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Friends of LunarAdventures:
NBA referees drive me batty. Mavs fans feel the referee pain again.
I want to preface this by saying that, yes, Antoine Wright should have played until he heard the whistle. Yes, the Mavericks should have hit their free throws down the stretch. Yes, it would have been nice if Dirk hit his turnaround jumper (I do believe it was taken at the right time, though — you don’t want to rush into a shot at the end of the shot clock).
But, that having been said, the referees screwed the Mavericks in a critical playoff game. Again.
And no one should be surprised it was Bennett Salvatore and his crew. Again.
I even put up a concerned status on Facebook (or I commented on someone’s status, I don’t remember) worried about Salvatore. But, honestly, his crew was fine for 59 minutes, 58 seconds. It was just those final two seconds.
Before we look at tonight, though, let’s flash back in time to the 2006 NBA Finals, game 5. In that game, the criticism of Salvatore was that he decided to take the game into his own hands and call a touch foul (if you can even call it that) when Dirk Nowitizki happened to stand too near to Dwyane Wade with 2 seconds left in the game. The general rule of thumb in refereeing is that in the last minute of the game, you call hard fouls, obvious fouls — you don’t want to take the game into your own hands and bail a player out. You let them sort it out
One could argue that a foul is a foul is a foul, no matter what time of game — a valid argument. But given that line of thinking, if every time a player touched another player (which is all that Dirk did, if that), no basketball would get played between whistles. So, given any perspective, that foul was a bad call; I’ve never read any writer, national or local, that disputes that.
And now, today. The exact opposite of 2006’s call happened. Salvatore and his crew had an EXTREMELY active set of whistles. They called 61 total fouls. They sent players to the line for 89 free throws. For the entire game, they were in complete control — even fouling out Chris Andersen in barely over 10 minutes of playing time. I remember being pleasantly surprised during the fourth quarter, saying to myself, “they’ve blown a lot of whistles… but they’ve been good calls. The calls are even against both teams, and they’re getting the calls right.”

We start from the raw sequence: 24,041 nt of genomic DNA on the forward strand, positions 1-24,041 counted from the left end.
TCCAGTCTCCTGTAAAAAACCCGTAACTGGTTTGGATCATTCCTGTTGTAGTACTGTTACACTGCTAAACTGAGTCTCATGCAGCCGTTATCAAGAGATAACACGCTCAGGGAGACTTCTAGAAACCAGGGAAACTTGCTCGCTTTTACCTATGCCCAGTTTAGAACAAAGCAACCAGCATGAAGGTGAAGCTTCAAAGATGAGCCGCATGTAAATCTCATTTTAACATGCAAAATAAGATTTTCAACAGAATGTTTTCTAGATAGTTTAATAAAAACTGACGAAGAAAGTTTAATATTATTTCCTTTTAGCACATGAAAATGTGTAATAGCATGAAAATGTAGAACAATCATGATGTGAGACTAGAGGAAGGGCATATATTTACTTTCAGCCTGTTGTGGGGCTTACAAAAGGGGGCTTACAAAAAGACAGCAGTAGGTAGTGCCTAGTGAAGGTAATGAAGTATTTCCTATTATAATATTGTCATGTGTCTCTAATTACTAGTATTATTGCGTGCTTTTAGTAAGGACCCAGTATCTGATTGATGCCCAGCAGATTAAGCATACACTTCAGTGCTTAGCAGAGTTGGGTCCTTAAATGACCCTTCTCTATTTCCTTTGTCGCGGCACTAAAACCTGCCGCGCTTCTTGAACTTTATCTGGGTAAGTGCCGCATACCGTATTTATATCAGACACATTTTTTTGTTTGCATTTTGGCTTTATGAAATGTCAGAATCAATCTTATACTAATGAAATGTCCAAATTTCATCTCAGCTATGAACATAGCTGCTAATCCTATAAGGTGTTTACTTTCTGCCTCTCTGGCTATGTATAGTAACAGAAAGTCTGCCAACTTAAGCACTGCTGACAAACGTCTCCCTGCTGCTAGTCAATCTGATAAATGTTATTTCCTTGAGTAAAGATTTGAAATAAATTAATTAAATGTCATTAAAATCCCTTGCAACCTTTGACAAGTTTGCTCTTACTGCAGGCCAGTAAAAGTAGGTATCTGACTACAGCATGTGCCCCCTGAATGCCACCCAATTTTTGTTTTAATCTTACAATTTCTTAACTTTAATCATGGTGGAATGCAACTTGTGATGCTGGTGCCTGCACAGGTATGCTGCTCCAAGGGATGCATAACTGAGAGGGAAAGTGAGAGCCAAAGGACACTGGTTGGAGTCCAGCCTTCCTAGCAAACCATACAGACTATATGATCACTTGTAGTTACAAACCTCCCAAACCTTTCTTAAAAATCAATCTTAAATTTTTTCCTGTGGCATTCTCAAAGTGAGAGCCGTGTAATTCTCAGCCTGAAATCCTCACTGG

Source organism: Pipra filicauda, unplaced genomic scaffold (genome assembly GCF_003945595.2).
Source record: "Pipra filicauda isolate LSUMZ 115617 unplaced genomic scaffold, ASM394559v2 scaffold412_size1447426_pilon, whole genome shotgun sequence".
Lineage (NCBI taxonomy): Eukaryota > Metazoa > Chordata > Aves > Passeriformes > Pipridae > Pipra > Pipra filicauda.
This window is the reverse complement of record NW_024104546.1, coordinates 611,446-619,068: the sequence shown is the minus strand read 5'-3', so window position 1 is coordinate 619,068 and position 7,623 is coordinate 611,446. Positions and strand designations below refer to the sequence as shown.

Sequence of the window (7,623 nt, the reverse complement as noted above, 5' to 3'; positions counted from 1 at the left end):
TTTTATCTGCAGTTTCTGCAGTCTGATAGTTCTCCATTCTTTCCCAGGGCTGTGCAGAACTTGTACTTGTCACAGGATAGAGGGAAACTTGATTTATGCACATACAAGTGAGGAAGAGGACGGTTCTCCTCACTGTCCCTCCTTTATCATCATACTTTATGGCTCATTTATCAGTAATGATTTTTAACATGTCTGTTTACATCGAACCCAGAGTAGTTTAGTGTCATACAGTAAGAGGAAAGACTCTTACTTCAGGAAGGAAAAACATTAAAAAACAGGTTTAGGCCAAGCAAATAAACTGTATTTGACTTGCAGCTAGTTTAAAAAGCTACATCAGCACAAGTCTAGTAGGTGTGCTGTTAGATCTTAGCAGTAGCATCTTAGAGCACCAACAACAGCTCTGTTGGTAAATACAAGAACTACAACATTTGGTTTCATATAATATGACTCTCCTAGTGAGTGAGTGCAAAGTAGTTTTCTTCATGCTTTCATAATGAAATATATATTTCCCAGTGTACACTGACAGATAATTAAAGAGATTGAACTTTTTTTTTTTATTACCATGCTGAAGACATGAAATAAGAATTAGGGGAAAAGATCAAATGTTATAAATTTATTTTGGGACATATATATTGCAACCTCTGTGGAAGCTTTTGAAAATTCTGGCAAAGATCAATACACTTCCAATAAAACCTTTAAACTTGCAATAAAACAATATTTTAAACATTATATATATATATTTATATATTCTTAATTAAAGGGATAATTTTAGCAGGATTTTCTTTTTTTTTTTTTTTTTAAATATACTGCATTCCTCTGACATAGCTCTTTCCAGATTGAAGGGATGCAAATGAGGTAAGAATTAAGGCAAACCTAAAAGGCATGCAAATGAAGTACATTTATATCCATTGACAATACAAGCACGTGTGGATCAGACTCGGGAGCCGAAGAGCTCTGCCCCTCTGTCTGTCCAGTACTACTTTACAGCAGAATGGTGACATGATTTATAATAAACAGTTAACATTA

I spoke too soon.
With 6 seconds left in the game, Denver called a timeout. The Mavericks had a foul to give, so Dallas coach Rick Carlisle told his players to intentionally foul the Denver player with the ball before he goes into his shooting motion, to take some time off the clock. It’s a common strategy at the end of NBA games — so much so that referees are made aware of it, and look for the intentional foul and call it quickly, so that no players get hurt. The player has to go for the ball and not use excessive force, or else they’ll get tagged with a flagrant foul, which means 2 shots and the ball.
Time and time again, this happens at the end of games. But not tonight. As the Associated Press described it:
Antoine Wright had a simple objective. In a game with 61 fouls already called, he was trying to commit another. Wright bumped Carmelo Anthony once, hard enough to knock him off stride. But not enough for a foul call. So he jostled Anthony again. Still no call — and now Wright was out of position, leaving Anthony a clear look at the basket. His 3-pointer went right through with a second left, giving the Denver Nuggets a 106-105 victory over the Dallas Mavericks on Saturday, and a 3-0 series lead that has been insurmountable in NBA history.
And so, again, the Mavericks lost. After the game, the NBA admitted the officials blew the call. Empty consolation for the players and fans once again on the losing end of referee mistakes. Two years ago, it was a foul that never happened getting called. Tonight, it’s a foul that clearly happened not getting called.
Again, the Mavericks should have won that game regardless of bad officiating. They had their chances, and blew it. That shouldn’t mask the problem the NBA has with their officials. It’s plain and simple: players and fans never know what constitutes a foul and what doesn’t. One trip down the court, a player gets mugged driving the lane, and the referees say nothing. The next trip down, a player grazes some forearm swiping for the ball, and it’s a foul. There’s no consistency between plays in a game, let alone from game to game, crew to crew.
The NBA is hurting their game by not fixing this problem. I absolutely refuse to believe that on a planet of 6 billion people, the NBA referees are the finest referees available. Not with the number of mistakes and bad calls they make. Not with the showboating they exhibit, thinking they’re part of the entertainment show.
Thanks for the apology, NBA. Now go do something about it: fix the system.
Sat May 9th, 2009 10:55 pm